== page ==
It’s well after ten in the morning and I’m still in my pajamas. I’ve made several phone calls, read the news online, scanned social media, and finished my allotment of coffee. My daily “To Do” list is almost done. Now what?
We’re as unpacked as we can be at the moment. Every room has been cleaned. More will be completed this week. Several big pieces of furniture will be moved (with professional help) from the local storage unit into our home in a few days, just before the majority of our possessions arrive early next week. Finally! Then there will be a flurry of unwrapping, unboxing, and reorganizing as things are set into place. Until then, life is in a holding pattern.
I find this space of waiting uncomfortable. The longer the inactivity goes on, the harder it is to step into the maintenance of life. I can find tasks that need to be done; they’re just not the ones I want to do. And the things I want to do require the supplies, files, equipment, or furniture that isn’t here yet. A first-world dilemma, to be sure.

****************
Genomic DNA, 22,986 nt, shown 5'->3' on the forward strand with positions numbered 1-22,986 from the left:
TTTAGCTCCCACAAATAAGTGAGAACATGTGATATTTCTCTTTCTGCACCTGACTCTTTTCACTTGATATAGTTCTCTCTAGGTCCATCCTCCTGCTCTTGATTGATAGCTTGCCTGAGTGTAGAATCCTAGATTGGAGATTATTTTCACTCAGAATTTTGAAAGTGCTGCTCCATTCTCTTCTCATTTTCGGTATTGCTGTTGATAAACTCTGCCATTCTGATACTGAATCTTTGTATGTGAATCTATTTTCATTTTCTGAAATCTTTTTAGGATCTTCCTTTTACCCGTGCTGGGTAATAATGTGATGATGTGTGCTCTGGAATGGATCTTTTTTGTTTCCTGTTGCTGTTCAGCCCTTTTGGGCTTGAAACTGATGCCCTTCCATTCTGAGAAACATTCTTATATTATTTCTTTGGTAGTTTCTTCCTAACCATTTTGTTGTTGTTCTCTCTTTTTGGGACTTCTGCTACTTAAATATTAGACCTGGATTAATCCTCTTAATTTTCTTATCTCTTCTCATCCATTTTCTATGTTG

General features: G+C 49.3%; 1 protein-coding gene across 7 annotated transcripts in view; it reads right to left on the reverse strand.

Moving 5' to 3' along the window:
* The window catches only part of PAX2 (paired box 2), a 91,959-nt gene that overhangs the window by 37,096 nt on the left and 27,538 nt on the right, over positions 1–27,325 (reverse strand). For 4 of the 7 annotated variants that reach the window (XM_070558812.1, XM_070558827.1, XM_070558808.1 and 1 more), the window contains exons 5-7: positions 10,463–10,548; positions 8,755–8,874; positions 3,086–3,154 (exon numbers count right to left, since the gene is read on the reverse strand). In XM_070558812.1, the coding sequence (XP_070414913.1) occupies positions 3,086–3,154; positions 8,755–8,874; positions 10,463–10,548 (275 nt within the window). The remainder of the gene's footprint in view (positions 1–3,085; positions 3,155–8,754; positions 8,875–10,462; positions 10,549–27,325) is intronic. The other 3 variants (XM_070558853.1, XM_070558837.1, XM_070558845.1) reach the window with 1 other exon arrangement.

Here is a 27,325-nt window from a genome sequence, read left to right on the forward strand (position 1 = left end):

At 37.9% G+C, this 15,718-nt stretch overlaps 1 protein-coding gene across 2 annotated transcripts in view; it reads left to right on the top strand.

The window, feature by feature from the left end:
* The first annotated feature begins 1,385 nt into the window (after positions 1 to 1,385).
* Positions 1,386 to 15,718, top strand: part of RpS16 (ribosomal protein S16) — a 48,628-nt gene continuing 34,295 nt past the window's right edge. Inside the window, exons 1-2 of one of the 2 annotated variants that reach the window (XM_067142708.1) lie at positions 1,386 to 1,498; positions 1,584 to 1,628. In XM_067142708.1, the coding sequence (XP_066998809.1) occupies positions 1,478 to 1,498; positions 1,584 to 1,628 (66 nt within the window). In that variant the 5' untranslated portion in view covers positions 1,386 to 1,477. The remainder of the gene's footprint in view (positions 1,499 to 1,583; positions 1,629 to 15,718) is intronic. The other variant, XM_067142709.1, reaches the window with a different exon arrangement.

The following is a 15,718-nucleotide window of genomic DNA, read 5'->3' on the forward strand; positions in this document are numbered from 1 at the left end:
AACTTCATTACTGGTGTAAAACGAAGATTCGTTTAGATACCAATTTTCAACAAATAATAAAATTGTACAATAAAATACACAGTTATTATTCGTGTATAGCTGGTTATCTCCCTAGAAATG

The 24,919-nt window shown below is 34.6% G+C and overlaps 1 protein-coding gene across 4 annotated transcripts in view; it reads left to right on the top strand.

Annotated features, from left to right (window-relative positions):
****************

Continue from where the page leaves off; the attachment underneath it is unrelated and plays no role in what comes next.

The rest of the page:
A key part of this “problem” is my addiction to work, to busyness, to needing to feel tangibly productive. It’s important to explore what I’m feeling and to find a means to resolve these outdated ideas in some positive way, especially as my activities in future days and years are meant to lean more toward relaxation and/or creative endeavors. However, right now, it feels skewed toward endless drudgery.
I prefer to think of this period of life as “re-wirement” rather than retirement. I choose to have an active life… creative outlets… community connection through service or business… new and fun experiences… that are balanced with the tasks required to maintain a home and daily living. I also prefer large blocks of time for painting walls, writing, sewing, embroidering with beads, or planned recreational activities… not to jump from one chore to another that only gets repeated tomorrow or the day after or the week after that.
The solution, it appears, is to allow myself to enjoy this period of mostly inactivity and repetitive tasks until the rest of our boxes show up. To give myself the freedom to explore empty hours. It’s harder for me than you might think. Meditation is helpful, but the planning voice is loud and constant. The planning voice wants results! Projects started! Long-term goals achieved! Transformations completed!
I think it’s time I had a chat with that annoying voice. Wish me luck.